14. Ed says: “Even Ham will concede”
    Nope. Never happen. To someone who lives in such absolutes as he, concession is analogous to making a pact with Lucifer himself. He will never concede, never admit error, never admit mistakes, never admit that “God pointed him in the wrong direction”. It will. Never. Happen.

  15. Ed suggests that, in the face of collapse of his Ark, Hambo

    could use the funds he managed to raise for additions to his museum, and claim that good came of it after all.

    Don’t overlook additions to his personal bank account. Which may have been the plan all along, as far as I can tell…

  16. @Ed: I agree that Ham is overly optomistic — with or without the sales tax rebates. His location for the Ark Park is too far from any population center to be viable — that is to say, it’s in the middle of nowhere. It’s at least an hour’s drive from most of Cincinnati’s households and Lexington as well — and there just aren’t enough people there who are willing to drive that far just to be harangued about religion. On top of that, it would be a “one-n-done” attraction very little repeat business. been there, done that, got the T-shirt.

    There’s no other draw in the area to attrack people either, unless you count the very small outlet mall about ten miles away at the Dry Ridge exit, and it’s struggling.

    as Gary said, Ham will never concede. He’s going to lose his shirt. (Correction — his “investors” will lose their shirts.) With or without the tax break.

    On top of all that, it’s too far off the highway to be seen by passersby — no “drop-in” business.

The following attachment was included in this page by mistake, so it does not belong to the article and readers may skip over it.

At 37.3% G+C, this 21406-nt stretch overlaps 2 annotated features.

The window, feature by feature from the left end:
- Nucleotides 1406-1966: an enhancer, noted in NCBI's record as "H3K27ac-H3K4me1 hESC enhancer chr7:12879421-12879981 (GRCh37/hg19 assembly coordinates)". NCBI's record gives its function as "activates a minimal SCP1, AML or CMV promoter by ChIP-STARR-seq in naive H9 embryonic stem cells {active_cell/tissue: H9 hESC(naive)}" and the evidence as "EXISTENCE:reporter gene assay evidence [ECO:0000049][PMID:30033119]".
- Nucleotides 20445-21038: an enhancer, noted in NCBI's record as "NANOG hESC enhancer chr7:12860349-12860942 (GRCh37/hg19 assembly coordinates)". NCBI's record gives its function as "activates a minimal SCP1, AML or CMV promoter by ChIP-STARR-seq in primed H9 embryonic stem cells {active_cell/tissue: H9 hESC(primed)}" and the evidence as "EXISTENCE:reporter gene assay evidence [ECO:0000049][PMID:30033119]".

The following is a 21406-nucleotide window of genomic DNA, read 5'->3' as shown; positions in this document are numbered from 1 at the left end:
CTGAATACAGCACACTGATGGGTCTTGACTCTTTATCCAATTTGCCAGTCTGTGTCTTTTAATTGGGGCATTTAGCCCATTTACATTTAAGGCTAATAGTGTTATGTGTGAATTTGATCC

17. Derek Freyberg

    @Mike Elzinga:

    Kentucky has indeed used Ken Ham’s words against him. If you read both Motions to Dismiss (Kentucky’s and AU’s), they each quote AiG and Ark Encounter to establish the clear religious mission of Ark Encounter, and hence the wrongfulness of using state money (tax rebates) to further the purposes of Ark Encounter. The motions boil down to “AiG and Ark Encounter are free to discriminate in hiring and proselytize all they like – just not with Kentucky tax dollars”.

  18. Guys, I thought about suggesting that the funds go to Ham’s retirement fund, but I was trying to give him the benefit of the doubt. Besides, the Museum is the physical manifestation of Ham’s ego, and to him spending money on it is probably equivalent to spending money on himself. As much as we joke about it, I’ve never seen any indication that Ham is like the megachurch pastors and televangelists who live in mansions, drive super luxury cars, buy personal planes, etc.. I’m sure he does okay financially, but his identity seems to be entirely wrapped up in his museum.

    That’s why I contend that he might consider pulling out early to be more face-saving than running the thing to it’s almost inevitable failure. It’s not just a financial decision, it’s personal to Ham. Either choice will be hard, but if we had a poll on whether he would continue or quit, I would vote that he quits.

  19. Derek Freyberg

    What’s more, they don’t just quote public statements and literature from AiG and Ark Encounter, Kentucky in particular extensively cites to AiG’s Complaint as establishing the religious purpose of Ark Encounter: “It is crystal clear that the Ark is part of AiG’s religious mission. It is equally undisputed that AiG will engage in preferential religious hiring that requires applicants to adhere to AiG’s beliefs. AiG (and necessarily the Ark it owns and controls) is fervently religious in nature, and as such, can prefer its church members, within bounds, when hiring personnel. That does not mean, however, that the state must support those religious beliefs and hiring practices with public tax dollars.” (Memorandum in Support of Motion to Dismiss, page 3); followed by, on the next couple of pages, a discussion of AiG and Ark Encounter, with extensive citation to the Complaint.
    On page 10, Kentucky says: “AiG’s Complaint does not state “plausible” claims under the law. It reveals beyond question the religious purpose of the Ark as an extension of AiG’s ministry. The Tourism Act provides sales tax funds for qualified tourism developments. Public tax funds cannot be
    diverted to advance religious objectives. This Court should dismiss the Complaint under Rule 12(b)(6).”